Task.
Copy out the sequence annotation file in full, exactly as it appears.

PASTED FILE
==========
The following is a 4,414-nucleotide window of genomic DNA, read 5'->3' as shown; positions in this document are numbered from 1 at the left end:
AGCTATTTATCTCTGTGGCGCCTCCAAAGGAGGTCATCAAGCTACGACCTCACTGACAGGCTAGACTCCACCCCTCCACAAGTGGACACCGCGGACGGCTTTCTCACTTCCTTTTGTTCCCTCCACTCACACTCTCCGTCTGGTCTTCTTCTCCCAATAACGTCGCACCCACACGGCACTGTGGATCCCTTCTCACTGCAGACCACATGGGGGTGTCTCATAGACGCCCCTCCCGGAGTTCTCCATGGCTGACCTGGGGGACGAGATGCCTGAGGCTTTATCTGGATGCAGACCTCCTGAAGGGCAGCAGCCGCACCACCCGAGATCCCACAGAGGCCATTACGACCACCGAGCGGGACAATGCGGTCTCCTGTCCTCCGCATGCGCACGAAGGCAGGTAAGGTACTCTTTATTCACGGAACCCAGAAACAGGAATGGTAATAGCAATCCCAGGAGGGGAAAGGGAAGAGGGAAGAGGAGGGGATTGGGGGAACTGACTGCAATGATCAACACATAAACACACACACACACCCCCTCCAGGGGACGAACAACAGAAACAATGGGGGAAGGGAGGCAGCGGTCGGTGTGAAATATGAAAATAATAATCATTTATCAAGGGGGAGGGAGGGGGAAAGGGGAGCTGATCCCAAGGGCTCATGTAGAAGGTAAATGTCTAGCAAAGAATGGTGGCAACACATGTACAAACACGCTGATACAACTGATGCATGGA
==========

The following is a 4,414-nucleotide window of genomic DNA, read 5'->3' as shown; positions in this document are numbered from 1 at the left end:
AGCTATTTATCTCTGTGGCGCCTCCAAAGGAGGTCATCAAGCTACGACCTCACTGACAGGCTAGACTCCACCCCTCCACAAGTGGACACCGCGGACGGCTTTCTCACTTCCTTTTGTTCCCTCCACTCACACTCTCCGTCTGGTCTTCTTCTCCCAATAACGTCGCACCCACACGGCACTGTGGATCCCTTCTCACTGCAGACCACATGGGGGTGTCTCATAGACGCCCCTCCCGGAGTTCTCCATGGCTGACCTGGGGGACGAGATGCCTGAGGCTTTATCTGGATGCAGACCTCCTGAAGGGCAGCAGCCGCACCACCCGAGATCCCACAGAGGCCATTACGACCACCGAGCGGGACAATGCGGTCTCCTGTCCTCCGCATGCGCACGAAGGCAGGTAAGGTACTCTTTATTCACGGAACCCAGAAACAGGAATGGTAATAGCAATCCCAGGAGGGGAAAGGGAAGAGGGAAGAGGAGGGGATTGGGGGAACTGACTGCAATGATCAACACATAAACACACACACACACCCCCTCCAGGGGACGAACAACAGAAACAATGGGGGAAGGGAGGCAGCGGTCGGTGTGAAATATGAAAATAATAATCATTTATCAAGGGGGAGGGAGGGGGAAAGGGGAGCTGATCCCAAGGGCTCATGTAGAAGGTAAATGTCTAGCAAAGAATGGTGGCAACACATGTACAAACACGCTGATACAACTGATGCATGGA